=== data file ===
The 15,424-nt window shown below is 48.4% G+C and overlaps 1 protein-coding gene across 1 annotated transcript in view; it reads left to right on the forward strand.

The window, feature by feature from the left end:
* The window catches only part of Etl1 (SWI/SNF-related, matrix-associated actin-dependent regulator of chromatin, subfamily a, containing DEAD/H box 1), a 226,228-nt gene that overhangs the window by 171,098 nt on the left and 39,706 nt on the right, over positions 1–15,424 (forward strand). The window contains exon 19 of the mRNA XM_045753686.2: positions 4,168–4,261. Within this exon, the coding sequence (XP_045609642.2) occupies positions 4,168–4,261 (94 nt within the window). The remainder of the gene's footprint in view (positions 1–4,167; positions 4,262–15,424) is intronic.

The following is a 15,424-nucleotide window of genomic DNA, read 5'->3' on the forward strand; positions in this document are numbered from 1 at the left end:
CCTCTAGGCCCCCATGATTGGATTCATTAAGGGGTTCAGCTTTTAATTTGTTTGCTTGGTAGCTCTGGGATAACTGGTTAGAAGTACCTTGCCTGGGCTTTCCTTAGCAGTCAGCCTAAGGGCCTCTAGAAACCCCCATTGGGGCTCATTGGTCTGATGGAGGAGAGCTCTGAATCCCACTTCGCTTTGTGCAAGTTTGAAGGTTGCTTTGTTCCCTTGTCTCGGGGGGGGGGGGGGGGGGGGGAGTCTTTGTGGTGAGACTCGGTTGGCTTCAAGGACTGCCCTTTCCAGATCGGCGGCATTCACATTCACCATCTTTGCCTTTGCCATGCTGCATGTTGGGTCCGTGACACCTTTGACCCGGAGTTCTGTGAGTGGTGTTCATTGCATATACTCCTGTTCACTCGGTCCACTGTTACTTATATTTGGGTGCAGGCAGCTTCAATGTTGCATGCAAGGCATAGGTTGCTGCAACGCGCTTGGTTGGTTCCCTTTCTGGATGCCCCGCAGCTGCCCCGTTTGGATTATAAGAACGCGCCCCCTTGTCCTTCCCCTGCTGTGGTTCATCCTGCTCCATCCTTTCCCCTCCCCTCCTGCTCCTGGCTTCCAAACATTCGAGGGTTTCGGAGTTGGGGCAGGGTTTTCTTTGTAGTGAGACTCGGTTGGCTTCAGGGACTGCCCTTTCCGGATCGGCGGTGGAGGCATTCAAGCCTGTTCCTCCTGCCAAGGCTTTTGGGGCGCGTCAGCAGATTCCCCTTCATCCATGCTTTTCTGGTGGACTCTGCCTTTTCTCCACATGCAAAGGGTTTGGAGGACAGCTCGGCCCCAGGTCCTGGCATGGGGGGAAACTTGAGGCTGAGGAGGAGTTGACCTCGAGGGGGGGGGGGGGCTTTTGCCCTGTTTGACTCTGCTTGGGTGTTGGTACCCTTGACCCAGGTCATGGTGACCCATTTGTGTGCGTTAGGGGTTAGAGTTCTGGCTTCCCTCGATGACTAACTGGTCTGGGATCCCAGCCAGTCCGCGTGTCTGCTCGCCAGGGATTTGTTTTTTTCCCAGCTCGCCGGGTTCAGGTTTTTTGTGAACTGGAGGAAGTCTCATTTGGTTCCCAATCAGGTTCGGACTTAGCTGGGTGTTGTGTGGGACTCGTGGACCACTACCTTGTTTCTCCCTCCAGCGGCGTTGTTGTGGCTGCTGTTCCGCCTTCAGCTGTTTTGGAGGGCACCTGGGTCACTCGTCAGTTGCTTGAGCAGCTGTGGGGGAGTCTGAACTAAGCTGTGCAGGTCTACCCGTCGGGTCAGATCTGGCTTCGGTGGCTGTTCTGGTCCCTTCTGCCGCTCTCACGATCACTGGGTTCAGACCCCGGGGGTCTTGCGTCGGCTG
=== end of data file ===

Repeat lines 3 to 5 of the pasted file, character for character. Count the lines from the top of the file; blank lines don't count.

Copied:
* The window catches only part of Etl1 (SWI/SNF-related, matrix-associated actin-dependent regulator of chromatin, subfamily a, containing DEAD/H box 1), a 226,228-nt gene that overhangs the window by 171,098 nt on the left and 39,706 nt on the right, over positions 1–15,424 (forward strand). The window contains exon 19 of the mRNA XM_045753686.2: positions 4,168–4,261. Within this exon, the coding sequence (XP_045609642.2) occupies positions 4,168–4,261 (94 nt within the window). The remainder of the gene's footprint in view (positions 1–4,167; positions 4,262–15,424) is intronic.

The following is a 15,424-nucleotide window of genomic DNA, read 5'->3' on the forward strand; positions in this document are numbered from 1 at the left end:
CCTCTAGGCCCCCATGATTGGATTCATTAAGGGGTTCAGCTTTTAATTTGTTTGCTTGGTAGCTCTGGGATAACTGGTTAGAAGTACCTTGCCTGGGCTTTCCTTAGCAGTCAGCCTAAGGGCCTCTAGAAACCCCCATTGGGGCTCATTGGTCTGATGGAGGAGAGCTCTGAATCCCACTTCGCTTTGTGCAAGTTTGAAGGTTGCTTTGTTCCCTTGTCTCGGGGGGGGGGGGGGGGGGGGGAGTCTTTGTGGTGAGACTCGGTTGGCTTCAAGGACTGCCCTTTCCAGATCGGCGGCATTCACATTCACCATCTTTGCCTTTGCCATGCTGCATGTTGGGTCCGTGACACCTTTGACCCGGAGTTCTGTGAGTGGTGTTCATTGCATATACTCCTGTTCACTCGGTCCACTGTTACTTATATTTGGGTGCAGGCAGCTTCAATGTTGCATGCAAGGCATAGGTTGCTGCAACGCGCTTGGTTGGTTCCCTTTCTGGATGCCCCGCAGCTGCCCCGTTTGGATTATAAGAACGCGCCCCCTTGTCCTTCCCCTGCTGTGGTTCATCCTGCTCCATCCTTTCCCCTCCCCTCCTGCTCCTGGCTTCCAAACATTCGAGGGTTTCGGAGTTGGGGCAGGGTTTTCTTTGTAGTGAGACTCGGTTGGCTTCAGGGACTGCCCTTTCCGGATCGGCGGTGGAGGCATTCAAGCCTGTTCCTCCTGCCAAGGCTTTTGGGGCGCGTCAGCAGATTCCCCTTCATCCATGCTTTTCTGGTGGACTCTGCCTTTTCTCCACATGCAAAGGGTTTGGAGGACAGCTCGGCCCCAGGTCCTGGCATGGGGGGAAACTTGAGGCTGAGGAGGAGTTGACCTCGAGGGGGGGGGGGGGCTTTTGCCCTGTTTGACTCTGCTTGGGTGTTGGTACCCTTGACCCAGGTCATGGTGACCCATTTGTGTGCGTTAGGGGTTAGAGTTCTGGCTTCCCTCGATGACTAACTGGTCTGGGATCCCAGCCAGTCCGCGTGTCTGCTCGCCAGGGATTTGTTTTTTTCCCAGCTCGCCGGGTTCAGGTTTTTTGTGAACTGGAGGAAGTCTCATTTGGTTCCCAATCAGGTTCGGACTTAGCTGGGTGTTGTGTGGGACTCGTGGACCACTACCTTGTTTCTCCCTCCAGCGGCGTTGTTGTGGCTGCTGTTCCGCCTTCAGCTGTTTTGGAGGGCACCTGGGTCACTCGTCAGTTGCTTGAGCAGCTGTGGGGGAGTCTGAACTAAGCTGTGCAGGTCTACCCGTCGGGTCAGATCTGGCTTCGGTGGCTGTTCTGGTCCCTTCTGCCGCTCTCACGATCACTGGGTTCAGACCCCGGGGGTCTTGCGTCGGCTG